Why the NBA Wants the Lakers in the Finals Rather Than Dallas
As the NBA began its 2011 Finals last night, the basketball community and the NBA are anticipating a dip in viewership for the Dallas Mavericks versus the Miami Heat series compared to last year’s seven game juggernaut between arch rivals, the Boston Celtics and the Los Angeles Lakers. However, this year’s Finals are the best Plan B that the NBA could ask for. All the hype and talk of the Miami Heat and its “Big Three” will finally have its answer. Also, this Finals represents what could be Jason Kidd and Dirk Nowitzki’s last chance at capturing a world championship ring.
However, the NBA and most likely ABC and ESPN held its breath for quite awhile when the Lakers were swept by Dallas in round two. That’s the amount of leverage the Lakers have on the media, local and national, and the NBA. Once falling from the post-season, the media jumped on delivering any type of story on the Lakers, from trade rumors to team personnel analysis. This type of coverage is warranted due to the surrounding news of the team. Phil Jackson was leaving, a replacement had not been identified, Pau Gasol had a disappearing act in the playoffs, and there was a deep shock in the basketball world when the reigning back-to-back champions were booted out so dramatically.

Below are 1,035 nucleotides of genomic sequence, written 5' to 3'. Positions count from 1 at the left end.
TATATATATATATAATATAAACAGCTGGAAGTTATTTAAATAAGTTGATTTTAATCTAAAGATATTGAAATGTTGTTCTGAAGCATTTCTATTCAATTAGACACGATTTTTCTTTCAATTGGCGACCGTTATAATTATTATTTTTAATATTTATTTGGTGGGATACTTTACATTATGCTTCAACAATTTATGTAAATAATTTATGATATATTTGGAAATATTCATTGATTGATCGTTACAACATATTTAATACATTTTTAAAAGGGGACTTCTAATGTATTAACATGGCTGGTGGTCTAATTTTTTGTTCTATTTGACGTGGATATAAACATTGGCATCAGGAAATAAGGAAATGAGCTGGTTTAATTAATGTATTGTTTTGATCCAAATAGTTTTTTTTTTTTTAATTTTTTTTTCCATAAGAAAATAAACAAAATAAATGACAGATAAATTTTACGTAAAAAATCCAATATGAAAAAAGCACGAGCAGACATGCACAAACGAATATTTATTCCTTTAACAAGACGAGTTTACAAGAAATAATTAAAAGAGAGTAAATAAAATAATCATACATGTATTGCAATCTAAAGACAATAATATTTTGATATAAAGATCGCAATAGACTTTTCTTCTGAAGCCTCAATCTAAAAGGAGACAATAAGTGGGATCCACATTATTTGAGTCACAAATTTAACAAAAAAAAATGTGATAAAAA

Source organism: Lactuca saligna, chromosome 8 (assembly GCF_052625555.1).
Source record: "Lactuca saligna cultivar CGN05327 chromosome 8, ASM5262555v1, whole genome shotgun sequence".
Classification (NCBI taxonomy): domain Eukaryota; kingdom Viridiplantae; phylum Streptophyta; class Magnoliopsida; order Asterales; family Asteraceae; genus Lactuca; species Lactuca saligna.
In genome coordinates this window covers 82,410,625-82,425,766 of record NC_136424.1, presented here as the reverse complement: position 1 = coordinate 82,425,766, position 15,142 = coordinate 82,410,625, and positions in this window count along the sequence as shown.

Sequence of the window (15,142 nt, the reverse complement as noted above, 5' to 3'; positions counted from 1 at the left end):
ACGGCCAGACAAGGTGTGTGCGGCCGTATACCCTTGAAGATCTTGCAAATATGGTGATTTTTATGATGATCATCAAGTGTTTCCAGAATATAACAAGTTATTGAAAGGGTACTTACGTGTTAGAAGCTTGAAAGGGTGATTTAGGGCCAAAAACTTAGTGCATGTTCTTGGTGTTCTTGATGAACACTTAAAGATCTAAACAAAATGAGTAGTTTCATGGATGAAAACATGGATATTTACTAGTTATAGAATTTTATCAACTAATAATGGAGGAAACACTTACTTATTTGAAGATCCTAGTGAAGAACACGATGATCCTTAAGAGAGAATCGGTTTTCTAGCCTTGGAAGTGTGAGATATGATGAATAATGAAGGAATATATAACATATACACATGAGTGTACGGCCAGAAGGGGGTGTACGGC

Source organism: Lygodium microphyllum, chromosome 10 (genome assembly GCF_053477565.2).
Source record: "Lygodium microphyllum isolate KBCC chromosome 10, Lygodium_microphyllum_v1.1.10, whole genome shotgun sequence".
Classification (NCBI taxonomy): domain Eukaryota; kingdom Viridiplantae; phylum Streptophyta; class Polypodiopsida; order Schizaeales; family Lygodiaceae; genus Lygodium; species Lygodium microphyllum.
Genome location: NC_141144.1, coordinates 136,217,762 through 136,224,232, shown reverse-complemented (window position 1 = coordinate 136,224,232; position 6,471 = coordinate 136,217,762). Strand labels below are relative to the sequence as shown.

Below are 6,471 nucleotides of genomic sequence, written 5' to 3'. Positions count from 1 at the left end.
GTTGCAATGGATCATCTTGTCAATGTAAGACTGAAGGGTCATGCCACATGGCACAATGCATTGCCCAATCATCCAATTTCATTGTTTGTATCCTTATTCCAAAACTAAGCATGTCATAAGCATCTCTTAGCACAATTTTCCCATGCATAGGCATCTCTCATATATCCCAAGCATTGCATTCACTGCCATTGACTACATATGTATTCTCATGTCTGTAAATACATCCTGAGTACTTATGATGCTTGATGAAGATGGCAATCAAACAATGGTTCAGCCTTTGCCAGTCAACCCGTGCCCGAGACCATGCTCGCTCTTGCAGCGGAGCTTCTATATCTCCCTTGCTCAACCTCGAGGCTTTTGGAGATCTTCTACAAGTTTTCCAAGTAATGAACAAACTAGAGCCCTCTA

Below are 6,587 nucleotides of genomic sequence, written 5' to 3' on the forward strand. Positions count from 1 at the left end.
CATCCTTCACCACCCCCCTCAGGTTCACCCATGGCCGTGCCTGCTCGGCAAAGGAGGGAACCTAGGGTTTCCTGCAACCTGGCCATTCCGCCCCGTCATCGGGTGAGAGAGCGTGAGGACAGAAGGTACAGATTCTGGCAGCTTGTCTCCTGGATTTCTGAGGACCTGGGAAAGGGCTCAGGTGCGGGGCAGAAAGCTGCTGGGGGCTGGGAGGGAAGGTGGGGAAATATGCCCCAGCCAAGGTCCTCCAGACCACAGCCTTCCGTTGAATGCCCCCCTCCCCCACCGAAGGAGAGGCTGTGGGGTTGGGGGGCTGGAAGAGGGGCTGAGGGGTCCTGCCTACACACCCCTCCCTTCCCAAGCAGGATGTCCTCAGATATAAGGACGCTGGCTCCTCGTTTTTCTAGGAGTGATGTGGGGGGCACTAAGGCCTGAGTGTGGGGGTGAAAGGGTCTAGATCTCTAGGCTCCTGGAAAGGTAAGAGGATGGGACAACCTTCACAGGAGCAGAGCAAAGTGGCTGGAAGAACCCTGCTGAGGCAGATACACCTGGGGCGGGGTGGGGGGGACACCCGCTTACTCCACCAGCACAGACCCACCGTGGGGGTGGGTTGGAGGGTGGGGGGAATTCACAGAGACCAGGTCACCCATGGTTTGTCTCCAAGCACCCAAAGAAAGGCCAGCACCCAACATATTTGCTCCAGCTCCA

However, there is another reason. The Lakers are the most marketable team in the NBA. Why? The team is interesting, highly successful, has a long tradition, and plays in one of the biggest markets in sports. The Lakers have known who they are and what their identity is as an organization since they moved to Los Angeles, and they know how to sell it. The Lakers have built and developed a front office that sets the professional standard in the NBA. They have acquired a coaching and training staff that is highly sought after. They know how to spot talent, acquire it, develop it, and perform with it.
All of this leads to people buying into the team. Those people want to hear, see, and read about the Lakers. Fans who aren’t Laker enthusiasts tune in because the team still peaks their interest. It is the media, the NBA, and the networks who love this. They attract more viewers whenever the Lakers’ name is involved, and the money follows. Advertisers and sponsors come rushing in at the chance to market to the big audience that the Lakers attract.
When Miami and Dallas previously met in the NBA Finals in 2006, the series averaged 13 million viewers. Last year’s Finals received an average of 18.1 million viewers, with 28.2 million viewers tuning into Game 7. This year’s Finals will attract an audience, especially with people watching to see LeBron James either fail or prevail. But most of the casual fans that will be watching this year’s Finals will be because of the Heat, not the Mavericks. It is save to say that viewer interest would be even higher if it was the Lakers in the Finals against the Heat, rather than Dallas.